International humanitarian and development organization Oxfam urges the senate to put a gender lens on the measures being undertaken by various government agencies to address the specific and disproportionate impacts of the Covid-19 pandemic on women and girls, and marginalized sectors.
In a position paper submitted to the Senate Committee on Women, Family Relations and Gender Equality chaired by Senator Risa Hontiveros, Oxfam said that “a gender perspective is needed to ensure response operations do not reinforce discrimination or enable impunity and violence to thrive.”
“We need to strengthen referral pathways and community care services for survivors of gender-based violence. We also need to ensure the availability of comprehensive sexual and reproductive health commodities and services that could be easily accessed by women and girls in a timely manner,” Oxfam said in its position paper.
Data from the Covid-19 Rapid Gender Assessment (RGA) survey by Oxfam, together with 26 organizations showed that only 2 out of 10 women have access to reproductive health services and that they usually go to the pharmacy to access their reproductive health needs.
Approximately 25% of women fear the lack of access to reporting/support systems to gender-based violence and 24% fear the lack of access to information with said systems. Additionally, 19% of women also fear physical violence by their partners.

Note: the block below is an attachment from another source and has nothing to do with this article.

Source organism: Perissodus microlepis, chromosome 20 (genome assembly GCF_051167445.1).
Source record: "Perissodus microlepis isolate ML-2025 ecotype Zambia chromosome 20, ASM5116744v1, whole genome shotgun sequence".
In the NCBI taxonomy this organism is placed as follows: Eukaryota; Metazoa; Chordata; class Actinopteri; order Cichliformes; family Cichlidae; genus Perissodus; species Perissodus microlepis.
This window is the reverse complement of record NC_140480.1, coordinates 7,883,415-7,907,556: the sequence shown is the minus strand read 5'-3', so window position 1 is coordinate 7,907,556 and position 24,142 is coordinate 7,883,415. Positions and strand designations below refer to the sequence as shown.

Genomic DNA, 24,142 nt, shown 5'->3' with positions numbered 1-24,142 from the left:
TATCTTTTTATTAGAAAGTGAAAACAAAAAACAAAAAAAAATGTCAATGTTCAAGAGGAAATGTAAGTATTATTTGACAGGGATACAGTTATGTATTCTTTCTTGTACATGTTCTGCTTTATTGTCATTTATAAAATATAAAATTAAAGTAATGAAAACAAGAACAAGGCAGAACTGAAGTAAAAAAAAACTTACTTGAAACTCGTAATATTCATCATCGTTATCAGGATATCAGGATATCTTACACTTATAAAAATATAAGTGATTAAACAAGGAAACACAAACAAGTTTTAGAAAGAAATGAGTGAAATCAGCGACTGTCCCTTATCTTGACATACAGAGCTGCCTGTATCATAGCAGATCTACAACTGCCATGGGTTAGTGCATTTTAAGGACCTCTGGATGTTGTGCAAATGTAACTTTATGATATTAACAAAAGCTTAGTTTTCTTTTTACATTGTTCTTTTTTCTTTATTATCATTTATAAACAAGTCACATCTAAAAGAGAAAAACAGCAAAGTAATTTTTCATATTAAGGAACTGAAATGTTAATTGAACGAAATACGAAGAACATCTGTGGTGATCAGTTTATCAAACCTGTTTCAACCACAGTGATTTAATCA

Oxfam also said that women are disproportionately affected by the economic impact of the pandemic more than men.
“The pandemic’s negative economic impact is further worsened by emotional and mental stress since female respondents said that they think about the safety and well-being of their family while ensuring their own mental well-being during the lockdown,” Oxfam added in its position paper.
The RGA results also showed that while 82-percent or 49 women returning migrant worker respondents received government support or ‘ayuda’, 79-percent or 19 women of them stated that the cash assistance was not enough for their family’s daily needs.
Oxfam also stressed the increase in hours spent on unpaid care and domestic work by women, especially those who are single and young as well as those living in poverty who are recipients of the government’s 4Ps program both before and during the pandemic.
“We need to develop programs and advocacy campaigns that will recognize that care work is real work, provide services that will reduce the unpaid care and domestic work burdens by women, and enable redistribution of unpaid care work to other members of the family,” Oxfam Philippines Policy, Advocacy, and Communications Manager April Abello-Bulanadi said during the senate hearing.
Oxfam highlighted the issues during the joint hearing by the Senate Committee on Women, Children, Family Relations & Gender Equality, and the Committees on Health and Demography and Finance on Tuesday.
“A ‘better normal’ can only be achieved when the most affected people and communities, our women and girls and the marginalized sectors, are at the heart and start of all decisions and response actions that affect them,” she added. \\
FOR MEDIA INQUIRIES AND COORDINATION:
April Abello-Bulanadi | Policy, Advocacy and Communications Manager, Oxfam Philippines
Mobile: +639062822562 I Email: Abulanadi@oxfam.org.uk